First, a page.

However it is likely that John was speaking of hatred in a comparative sense, as Jesus sometimes did (Matt. 6:24; 24:10; Luke 14:26; 16:13; cf. Deut. 21:15-17; 2 Sam. 19:7; Prov. 13:24; Mal. 1:2-3; Rom. 9:12). Hyperbolically, to fail to show love is to demonstrate hate.
The person who makes this claim is in the darkness. He is not enjoying intimate fellowship with God who is Light. "Until now" implies that this condition can end.
2:10 "… whoever loves his brother remains in the light; and being in the light he can both see where he is going, and therefore avoid yielding constantly to temptation, and also (as a result) avoid causing others to fall."
"… the Gospel light not only illumines the understanding, but warms the heart into love."
"Want of love is the most prolific source of offenses."
The cause of stumbling in this verse is hatred in the heart. Hatred causes the hater to stumble in his or her walk with God (cf. John 11:9).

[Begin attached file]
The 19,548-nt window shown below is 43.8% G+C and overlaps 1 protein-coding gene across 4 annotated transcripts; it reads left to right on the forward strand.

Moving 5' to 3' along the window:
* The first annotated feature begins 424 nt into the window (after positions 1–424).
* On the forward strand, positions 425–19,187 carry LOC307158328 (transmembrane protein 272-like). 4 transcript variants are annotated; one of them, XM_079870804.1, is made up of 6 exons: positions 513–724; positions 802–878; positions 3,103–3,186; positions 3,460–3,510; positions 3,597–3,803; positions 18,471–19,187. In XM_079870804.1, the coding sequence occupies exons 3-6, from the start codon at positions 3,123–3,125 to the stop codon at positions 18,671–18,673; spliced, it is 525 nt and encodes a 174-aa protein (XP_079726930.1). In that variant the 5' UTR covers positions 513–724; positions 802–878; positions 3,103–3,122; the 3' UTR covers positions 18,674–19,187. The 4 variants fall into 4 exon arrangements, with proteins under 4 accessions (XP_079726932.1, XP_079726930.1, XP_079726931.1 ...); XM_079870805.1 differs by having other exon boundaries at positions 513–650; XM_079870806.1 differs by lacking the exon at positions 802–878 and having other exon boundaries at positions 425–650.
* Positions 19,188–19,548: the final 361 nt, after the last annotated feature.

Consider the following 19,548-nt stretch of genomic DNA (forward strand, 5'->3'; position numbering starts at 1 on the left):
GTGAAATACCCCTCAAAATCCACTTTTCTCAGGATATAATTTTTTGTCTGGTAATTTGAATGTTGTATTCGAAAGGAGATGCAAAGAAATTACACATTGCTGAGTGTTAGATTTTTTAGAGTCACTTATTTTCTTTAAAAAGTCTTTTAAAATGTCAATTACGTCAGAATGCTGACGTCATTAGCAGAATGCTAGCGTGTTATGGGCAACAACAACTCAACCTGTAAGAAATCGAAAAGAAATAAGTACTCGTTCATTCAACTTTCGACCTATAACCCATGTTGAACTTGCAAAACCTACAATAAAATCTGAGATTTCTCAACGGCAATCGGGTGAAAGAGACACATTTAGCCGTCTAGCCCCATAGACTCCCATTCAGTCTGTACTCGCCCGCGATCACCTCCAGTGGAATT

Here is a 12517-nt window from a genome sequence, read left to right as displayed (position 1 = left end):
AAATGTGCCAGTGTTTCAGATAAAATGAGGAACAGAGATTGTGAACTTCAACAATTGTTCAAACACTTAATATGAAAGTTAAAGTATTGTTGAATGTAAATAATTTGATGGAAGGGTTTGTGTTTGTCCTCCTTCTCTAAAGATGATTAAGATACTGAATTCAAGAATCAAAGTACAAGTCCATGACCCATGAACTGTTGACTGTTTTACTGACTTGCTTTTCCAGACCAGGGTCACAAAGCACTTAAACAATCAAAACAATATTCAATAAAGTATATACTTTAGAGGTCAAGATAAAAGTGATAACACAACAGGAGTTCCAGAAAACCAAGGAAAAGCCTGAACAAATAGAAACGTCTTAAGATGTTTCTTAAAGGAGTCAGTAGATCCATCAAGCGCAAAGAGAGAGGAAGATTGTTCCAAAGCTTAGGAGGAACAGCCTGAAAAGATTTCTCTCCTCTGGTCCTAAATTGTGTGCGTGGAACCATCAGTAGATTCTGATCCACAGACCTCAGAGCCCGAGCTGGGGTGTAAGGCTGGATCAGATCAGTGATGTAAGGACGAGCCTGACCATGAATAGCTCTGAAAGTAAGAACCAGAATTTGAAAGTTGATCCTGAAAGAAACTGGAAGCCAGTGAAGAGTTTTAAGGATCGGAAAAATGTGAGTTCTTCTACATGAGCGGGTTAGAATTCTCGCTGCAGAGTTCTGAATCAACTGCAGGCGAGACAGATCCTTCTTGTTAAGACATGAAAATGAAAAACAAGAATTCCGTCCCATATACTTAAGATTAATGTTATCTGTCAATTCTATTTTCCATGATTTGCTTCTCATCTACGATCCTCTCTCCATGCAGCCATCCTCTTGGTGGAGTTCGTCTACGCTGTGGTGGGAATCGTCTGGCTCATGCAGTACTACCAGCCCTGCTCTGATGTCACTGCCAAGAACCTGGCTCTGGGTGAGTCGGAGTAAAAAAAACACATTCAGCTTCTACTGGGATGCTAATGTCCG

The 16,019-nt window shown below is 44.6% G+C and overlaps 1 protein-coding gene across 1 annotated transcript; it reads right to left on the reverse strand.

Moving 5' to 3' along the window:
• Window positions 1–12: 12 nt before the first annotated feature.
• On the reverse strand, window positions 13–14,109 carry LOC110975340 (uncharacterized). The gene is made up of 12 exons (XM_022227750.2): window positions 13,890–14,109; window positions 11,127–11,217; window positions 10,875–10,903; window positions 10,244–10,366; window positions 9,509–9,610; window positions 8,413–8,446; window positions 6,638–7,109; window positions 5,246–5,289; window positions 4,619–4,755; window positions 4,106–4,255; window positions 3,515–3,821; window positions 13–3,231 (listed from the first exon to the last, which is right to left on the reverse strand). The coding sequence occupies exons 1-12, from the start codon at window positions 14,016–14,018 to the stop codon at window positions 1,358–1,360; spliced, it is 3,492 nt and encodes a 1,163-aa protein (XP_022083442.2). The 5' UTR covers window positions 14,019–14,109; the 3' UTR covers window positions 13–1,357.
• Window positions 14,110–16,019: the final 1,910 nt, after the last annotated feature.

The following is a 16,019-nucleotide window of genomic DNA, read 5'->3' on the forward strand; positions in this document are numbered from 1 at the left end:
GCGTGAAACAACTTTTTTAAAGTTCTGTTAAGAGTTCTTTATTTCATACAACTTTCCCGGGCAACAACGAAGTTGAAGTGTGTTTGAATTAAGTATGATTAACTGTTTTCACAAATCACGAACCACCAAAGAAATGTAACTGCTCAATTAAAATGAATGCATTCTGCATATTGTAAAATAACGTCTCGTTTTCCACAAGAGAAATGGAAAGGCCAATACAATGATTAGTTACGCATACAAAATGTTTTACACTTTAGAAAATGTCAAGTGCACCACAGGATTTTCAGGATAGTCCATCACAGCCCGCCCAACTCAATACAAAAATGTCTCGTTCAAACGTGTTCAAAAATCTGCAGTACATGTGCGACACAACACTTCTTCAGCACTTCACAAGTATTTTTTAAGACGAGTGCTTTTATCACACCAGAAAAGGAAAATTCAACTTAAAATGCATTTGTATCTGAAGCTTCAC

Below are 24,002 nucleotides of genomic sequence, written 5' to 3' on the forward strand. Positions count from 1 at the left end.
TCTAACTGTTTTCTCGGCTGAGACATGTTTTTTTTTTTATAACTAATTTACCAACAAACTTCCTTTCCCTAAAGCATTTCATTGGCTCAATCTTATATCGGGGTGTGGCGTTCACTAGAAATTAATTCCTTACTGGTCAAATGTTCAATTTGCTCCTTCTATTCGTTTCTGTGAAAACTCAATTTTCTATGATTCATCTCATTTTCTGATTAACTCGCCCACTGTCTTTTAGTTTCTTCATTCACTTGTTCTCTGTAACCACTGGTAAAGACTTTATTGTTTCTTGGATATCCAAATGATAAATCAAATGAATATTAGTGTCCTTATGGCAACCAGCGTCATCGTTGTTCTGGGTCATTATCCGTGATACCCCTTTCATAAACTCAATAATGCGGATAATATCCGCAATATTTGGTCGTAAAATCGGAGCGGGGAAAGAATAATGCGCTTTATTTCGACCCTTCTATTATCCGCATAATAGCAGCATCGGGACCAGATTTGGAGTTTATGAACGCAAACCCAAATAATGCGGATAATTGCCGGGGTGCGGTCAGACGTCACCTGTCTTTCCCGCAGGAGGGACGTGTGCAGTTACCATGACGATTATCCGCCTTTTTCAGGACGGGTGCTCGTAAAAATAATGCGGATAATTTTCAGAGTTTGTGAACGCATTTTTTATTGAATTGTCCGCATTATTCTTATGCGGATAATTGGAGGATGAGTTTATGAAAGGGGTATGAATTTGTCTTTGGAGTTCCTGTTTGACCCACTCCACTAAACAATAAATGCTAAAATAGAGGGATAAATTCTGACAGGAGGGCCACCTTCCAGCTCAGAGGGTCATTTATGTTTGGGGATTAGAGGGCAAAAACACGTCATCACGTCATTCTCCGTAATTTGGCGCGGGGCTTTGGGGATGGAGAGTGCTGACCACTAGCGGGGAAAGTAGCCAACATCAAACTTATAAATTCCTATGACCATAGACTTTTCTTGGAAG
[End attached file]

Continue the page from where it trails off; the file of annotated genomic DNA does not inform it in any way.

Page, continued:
2:11 The hater's sin affects him in three ways: (1) It places him in the darkness, outside of God's fellowship. (2) It leads to aimless activity in which he is in great spiritual danger and in which there is the possibility of a fall (cf. John 9:41). (3) It also results in mental confusion (cf. John 12:35). The Christian who hates his brother loses his sense of spiritual direction in life, either partially or totally. No course of life is more dangerous for a Christian than one that includes hatred toward another believer.
"By saying that someone walks in darkness, John means that his or her ethical and spiritual life is benighted."